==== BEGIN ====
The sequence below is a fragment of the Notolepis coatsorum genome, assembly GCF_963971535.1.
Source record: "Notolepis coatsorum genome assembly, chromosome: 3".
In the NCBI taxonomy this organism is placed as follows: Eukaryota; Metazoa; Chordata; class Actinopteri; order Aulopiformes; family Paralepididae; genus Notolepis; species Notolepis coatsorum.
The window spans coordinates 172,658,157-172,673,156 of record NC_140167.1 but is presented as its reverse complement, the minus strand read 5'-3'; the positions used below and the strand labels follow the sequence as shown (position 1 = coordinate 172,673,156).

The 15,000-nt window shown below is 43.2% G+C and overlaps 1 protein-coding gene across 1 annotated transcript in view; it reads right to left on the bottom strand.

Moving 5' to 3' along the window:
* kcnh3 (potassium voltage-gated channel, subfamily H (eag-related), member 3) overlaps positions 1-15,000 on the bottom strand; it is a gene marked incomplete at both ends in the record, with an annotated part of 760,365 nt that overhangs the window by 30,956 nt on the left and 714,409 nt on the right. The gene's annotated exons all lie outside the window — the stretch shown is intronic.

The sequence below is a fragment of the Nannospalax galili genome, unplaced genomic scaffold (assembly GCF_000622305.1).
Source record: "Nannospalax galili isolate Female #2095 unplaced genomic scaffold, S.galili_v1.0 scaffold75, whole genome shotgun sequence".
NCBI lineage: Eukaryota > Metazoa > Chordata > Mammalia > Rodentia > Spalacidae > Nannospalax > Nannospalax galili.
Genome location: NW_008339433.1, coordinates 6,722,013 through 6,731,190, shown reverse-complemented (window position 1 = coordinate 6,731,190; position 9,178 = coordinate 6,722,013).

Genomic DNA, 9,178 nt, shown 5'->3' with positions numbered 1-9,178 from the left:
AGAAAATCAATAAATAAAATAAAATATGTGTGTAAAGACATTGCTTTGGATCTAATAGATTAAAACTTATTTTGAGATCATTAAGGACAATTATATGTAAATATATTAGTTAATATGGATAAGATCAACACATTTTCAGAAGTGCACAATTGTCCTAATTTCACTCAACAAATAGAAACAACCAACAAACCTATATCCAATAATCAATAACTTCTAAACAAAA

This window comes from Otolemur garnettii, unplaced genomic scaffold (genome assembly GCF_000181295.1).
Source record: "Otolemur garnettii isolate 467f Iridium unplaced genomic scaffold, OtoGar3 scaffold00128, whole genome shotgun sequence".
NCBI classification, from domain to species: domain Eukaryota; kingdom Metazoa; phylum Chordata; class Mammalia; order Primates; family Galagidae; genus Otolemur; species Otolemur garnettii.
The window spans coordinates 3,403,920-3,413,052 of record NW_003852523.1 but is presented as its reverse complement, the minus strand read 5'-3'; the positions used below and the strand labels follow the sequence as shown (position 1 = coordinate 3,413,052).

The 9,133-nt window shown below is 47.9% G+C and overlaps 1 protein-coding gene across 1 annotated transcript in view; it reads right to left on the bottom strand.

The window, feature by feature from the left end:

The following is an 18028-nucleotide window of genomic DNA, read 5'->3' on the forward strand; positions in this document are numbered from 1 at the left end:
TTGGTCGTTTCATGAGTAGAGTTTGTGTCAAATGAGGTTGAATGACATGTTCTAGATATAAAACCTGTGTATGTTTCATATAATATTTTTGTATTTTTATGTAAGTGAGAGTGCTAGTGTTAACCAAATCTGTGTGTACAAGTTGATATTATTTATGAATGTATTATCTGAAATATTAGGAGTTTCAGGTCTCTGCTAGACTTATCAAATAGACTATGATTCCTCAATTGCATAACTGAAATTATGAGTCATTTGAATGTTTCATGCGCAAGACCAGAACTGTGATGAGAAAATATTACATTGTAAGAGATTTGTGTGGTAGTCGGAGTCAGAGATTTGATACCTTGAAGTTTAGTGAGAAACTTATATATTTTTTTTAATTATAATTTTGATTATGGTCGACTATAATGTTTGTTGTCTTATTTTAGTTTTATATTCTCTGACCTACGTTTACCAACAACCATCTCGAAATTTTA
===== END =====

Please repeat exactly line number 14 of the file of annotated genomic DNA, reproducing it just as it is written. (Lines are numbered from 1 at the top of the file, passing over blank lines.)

This window comes from Otolemur garnettii, unplaced genomic scaffold (genome assembly GCF_000181295.1).